Retirement no mere snooze

Retirement no mere snooze

On New Year's Day, International Living -- a global travel magazine -- released its annual compilation of the world's best places to retire in 2022. The list, which ranks countries based on a variety of factors such as climate, healthcare, cost of living, housing, ease of acquiring visas, and more, saw Thailand come in at the 11th spot and take top honours in Asia.

Sensing an opportunity to start the year off on a positive note and take credit for the accomplishment, Prime Minister Prayut Chan-o-cha was quick to thank Thais for their hospitality and expressed pride in the country's unique culture, said government spokesman Thanakorn Wangboonkongchana.

Although 11th spot is nothing to be sneezed at, Thailand should be more competitive. In fact, the country had ranked 7th back in 2016 on the list, but it has failed to capitalise on that momentum.

Thailand has much going for it, especially in terms of affordable housing, the low cost of living, and modern cities with great healthcare and world-class amenities. But the quality of life does not mask the fact that retirees enjoy few opportunities in the country.

Even after completing the bureaucratic maze that is needed to acquire a retirement visa, retirees have to maintain their status by regularly reporting to officials, and that means keeping up with changing rules and regulations.

It's also difficult, if not almost impossible for retirees to acquire permanent residency after they've decided to call Thailand home for good. Retirees also get no benefits such as discounts on utilities and find it difficult to set up a business here. Compare this to the top two-ranked countries such as Costa Rica, which gives retirees permanent residence after three years in the country, or Panama, where retirees enjoy a wide range of discounts at hotels, restaurants and hospitals.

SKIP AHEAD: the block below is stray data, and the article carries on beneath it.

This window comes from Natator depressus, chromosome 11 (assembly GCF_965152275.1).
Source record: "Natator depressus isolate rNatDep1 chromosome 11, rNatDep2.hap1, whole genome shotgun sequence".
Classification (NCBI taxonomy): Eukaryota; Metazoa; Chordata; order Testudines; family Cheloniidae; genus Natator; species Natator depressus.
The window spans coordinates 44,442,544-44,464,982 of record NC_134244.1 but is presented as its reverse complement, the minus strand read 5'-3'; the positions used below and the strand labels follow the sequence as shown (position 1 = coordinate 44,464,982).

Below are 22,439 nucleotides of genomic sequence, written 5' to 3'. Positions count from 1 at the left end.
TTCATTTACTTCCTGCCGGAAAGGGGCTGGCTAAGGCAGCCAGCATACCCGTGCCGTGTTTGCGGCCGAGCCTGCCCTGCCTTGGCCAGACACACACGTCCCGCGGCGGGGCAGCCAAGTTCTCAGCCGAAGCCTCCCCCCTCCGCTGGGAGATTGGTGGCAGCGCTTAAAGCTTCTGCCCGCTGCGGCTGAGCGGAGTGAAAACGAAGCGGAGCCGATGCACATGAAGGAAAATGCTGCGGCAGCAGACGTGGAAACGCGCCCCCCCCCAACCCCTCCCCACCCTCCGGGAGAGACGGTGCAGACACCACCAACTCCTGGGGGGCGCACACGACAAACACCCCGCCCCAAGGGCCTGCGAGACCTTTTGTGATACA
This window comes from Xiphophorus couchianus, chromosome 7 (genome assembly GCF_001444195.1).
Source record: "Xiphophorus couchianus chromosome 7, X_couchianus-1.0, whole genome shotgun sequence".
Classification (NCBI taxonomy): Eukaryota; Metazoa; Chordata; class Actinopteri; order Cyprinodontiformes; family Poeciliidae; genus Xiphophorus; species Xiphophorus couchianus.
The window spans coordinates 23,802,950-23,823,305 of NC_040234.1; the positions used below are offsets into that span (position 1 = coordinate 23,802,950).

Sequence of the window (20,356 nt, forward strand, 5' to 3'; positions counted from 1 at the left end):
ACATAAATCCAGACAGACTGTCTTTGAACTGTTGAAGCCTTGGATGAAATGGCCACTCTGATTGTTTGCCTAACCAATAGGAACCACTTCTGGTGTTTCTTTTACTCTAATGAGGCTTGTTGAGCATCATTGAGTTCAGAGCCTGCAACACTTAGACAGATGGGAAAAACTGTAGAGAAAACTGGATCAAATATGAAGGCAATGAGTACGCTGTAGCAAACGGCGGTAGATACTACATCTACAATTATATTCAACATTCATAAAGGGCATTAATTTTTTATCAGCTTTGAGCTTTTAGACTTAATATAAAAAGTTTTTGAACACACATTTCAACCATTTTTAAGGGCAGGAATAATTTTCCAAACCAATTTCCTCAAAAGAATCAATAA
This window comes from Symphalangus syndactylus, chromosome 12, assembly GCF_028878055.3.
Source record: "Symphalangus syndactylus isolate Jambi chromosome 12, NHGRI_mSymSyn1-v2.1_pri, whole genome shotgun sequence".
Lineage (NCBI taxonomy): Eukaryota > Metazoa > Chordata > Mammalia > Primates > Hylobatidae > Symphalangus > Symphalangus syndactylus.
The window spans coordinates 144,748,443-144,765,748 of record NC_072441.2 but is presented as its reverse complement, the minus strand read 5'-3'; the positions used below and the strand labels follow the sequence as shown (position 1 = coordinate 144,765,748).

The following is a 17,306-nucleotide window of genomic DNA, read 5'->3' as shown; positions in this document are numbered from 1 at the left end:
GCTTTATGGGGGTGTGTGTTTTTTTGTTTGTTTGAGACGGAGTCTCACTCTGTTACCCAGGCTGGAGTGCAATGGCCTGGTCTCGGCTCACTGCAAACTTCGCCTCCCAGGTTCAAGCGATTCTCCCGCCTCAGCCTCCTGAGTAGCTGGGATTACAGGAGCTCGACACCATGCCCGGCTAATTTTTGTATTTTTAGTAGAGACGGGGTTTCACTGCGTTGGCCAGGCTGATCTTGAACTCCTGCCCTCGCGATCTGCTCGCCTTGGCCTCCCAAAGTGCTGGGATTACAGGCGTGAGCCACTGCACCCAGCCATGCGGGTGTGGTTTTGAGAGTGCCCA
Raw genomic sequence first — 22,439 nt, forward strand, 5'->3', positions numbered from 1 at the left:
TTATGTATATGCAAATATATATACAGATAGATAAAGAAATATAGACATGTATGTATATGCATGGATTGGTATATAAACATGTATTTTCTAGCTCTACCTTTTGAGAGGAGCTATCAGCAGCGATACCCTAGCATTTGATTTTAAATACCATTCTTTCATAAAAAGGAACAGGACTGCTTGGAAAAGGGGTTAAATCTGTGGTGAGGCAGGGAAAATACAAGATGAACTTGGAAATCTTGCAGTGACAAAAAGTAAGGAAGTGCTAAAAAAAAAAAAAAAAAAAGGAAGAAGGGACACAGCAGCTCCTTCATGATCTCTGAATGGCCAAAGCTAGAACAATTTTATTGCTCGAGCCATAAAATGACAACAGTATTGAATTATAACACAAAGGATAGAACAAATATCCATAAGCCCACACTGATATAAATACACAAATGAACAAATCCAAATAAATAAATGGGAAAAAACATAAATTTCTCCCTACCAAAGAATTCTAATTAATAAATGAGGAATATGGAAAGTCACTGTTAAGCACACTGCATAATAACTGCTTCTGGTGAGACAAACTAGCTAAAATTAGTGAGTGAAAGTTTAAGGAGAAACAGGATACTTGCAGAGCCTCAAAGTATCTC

Covid-19 has revealed the world is not static. People respond to changing scenarios and countries must adapt to these changes in real time to remain competitive. This principle applies not only to making Thailand a more attractive place to retire but also to coaxing other high-potential demographic groups such as remote workers or entrepreneurs wishing to set up local-based businesses.

For example, Dubai has forged ahead with a digital nomad visa that allows employees earning a minimum US$5,000 (165,000 baht) to live in the country for one year. Similarly, Portugal, which ranked 4th on the list, issues residency to remote employees earning at least €702 (26,500 baht) per month. Meanwhile, Thailand has been languishing for the better part of over half a decade trying to introduce a visa option for the ever-growing remote work community.

Despite these challenges, foreign retirees and other groups do enjoy a good lifestyle here, but can the same be said for the Thai elderly? As of 2016, nearly 40% of 10 million elderly Thais who had crossed the mandatory retirement age of 60 were still in the workforce, said the Department of Older Persons (DOP) under the Ministry of Human Resources and Social Development. In the twilight of their life, the elderly are driving buses in Bangkok, working on farms, or tolling in factories to help support their families or pay for their grandchildren's education.

The Old-Age Allowance (OAA) fund, which was established in 2009 to support the elderly who do not receive a government pension, pays a meagre 600 baht per month to people aged 60–69, 700 baht per month to those 70–79, 800 baht for 80-89, and 1,000 baht per month to those 90+. While the initiative is commendable, it's an unrealistic amount to retire on if the elderly do not have prior savings or receive support from their children. With Thailand rapidly ageing, the burden on this fund will continue to grow and this, in turn, will put pressure on the working-age population who pay for it.

Besides better internal policies promoting savings from a young age and some form of social security access for the workforce, including labourers, rapidly ageing societies must also look outwards for help. Thailand should make the most of its international reputation as a great destination for remote work, business, and retirement to boost its pension fund. Give people who have disposable incomes and want to live and spend here a headache-free legal option, incentivise spending, and collect tax to not only boost the economy but also improve the pension system. After all, should Thailand not also be a good place for the average Thai to retire in as well?


Bangkok Post editorial column

These editorials represent Bangkok Post thoughts about current issues and situations.

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